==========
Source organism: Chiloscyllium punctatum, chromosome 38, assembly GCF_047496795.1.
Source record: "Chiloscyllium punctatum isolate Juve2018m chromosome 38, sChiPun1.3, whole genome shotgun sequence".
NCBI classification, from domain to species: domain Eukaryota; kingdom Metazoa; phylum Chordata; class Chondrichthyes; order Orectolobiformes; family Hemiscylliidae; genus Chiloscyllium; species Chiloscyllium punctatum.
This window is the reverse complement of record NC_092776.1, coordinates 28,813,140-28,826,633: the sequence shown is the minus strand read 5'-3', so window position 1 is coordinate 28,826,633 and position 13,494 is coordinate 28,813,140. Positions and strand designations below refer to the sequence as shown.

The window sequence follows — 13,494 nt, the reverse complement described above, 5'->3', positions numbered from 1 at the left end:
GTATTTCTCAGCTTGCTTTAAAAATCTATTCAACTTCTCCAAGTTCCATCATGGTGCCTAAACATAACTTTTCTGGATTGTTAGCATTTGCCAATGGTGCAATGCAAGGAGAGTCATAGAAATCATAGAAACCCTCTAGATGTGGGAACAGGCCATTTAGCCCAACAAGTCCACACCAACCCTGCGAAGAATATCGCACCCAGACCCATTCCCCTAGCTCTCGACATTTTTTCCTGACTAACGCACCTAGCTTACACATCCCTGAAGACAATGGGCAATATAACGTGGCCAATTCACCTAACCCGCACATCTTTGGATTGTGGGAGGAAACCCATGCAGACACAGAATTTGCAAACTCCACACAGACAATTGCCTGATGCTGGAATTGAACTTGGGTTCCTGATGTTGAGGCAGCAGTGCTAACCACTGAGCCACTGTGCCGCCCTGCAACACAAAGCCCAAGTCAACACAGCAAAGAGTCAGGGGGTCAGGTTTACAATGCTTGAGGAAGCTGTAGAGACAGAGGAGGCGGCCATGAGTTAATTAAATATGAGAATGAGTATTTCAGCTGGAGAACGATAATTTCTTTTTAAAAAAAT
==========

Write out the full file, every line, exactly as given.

Source organism: Chiloscyllium punctatum, chromosome 38, assembly GCF_047496795.1.
Source record: "Chiloscyllium punctatum isolate Juve2018m chromosome 38, sChiPun1.3, whole genome shotgun sequence".
NCBI classification, from domain to species: domain Eukaryota; kingdom Metazoa; phylum Chordata; class Chondrichthyes; order Orectolobiformes; family Hemiscylliidae; genus Chiloscyllium; species Chiloscyllium punctatum.
This window is the reverse complement of record NC_092776.1, coordinates 28,813,140-28,826,633: the sequence shown is the minus strand read 5'-3', so window position 1 is coordinate 28,826,633 and position 13,494 is coordinate 28,813,140. Positions and strand designations below refer to the sequence as shown.

The window sequence follows — 13,494 nt, the reverse complement described above, 5'->3', positions numbered from 1 at the left end:
GTATTTCTCAGCTTGCTTTAAAAATCTATTCAACTTCTCCAAGTTCCATCATGGTGCCTAAACATAACTTTTCTGGATTGTTAGCATTTGCCAATGGTGCAATGCAAGGAGAGTCATAGAAATCATAGAAACCCTCTAGATGTGGGAACAGGCCATTTAGCCCAACAAGTCCACACCAACCCTGCGAAGAATATCGCACCCAGACCCATTCCCCTAGCTCTCGACATTTTTTCCTGACTAACGCACCTAGCTTACACATCCCTGAAGACAATGGGCAATATAACGTGGCCAATTCACCTAACCCGCACATCTTTGGATTGTGGGAGGAAACCCATGCAGACACAGAATTTGCAAACTCCACACAGACAATTGCCTGATGCTGGAATTGAACTTGGGTTCCTGATGTTGAGGCAGCAGTGCTAACCACTGAGCCACTGTGCCGCCCTGCAACACAAAGCCCAAGTCAACACAGCAAAGAGTCAGGGGGTCAGGTTTACAATGCTTGAGGAAGCTGTAGAGACAGAGGAGGCGGCCATGAGTTAATTAAATATGAGAATGAGTATTTCAGCTGGAGAACGATAATTTCTTTTTAAAAAAAT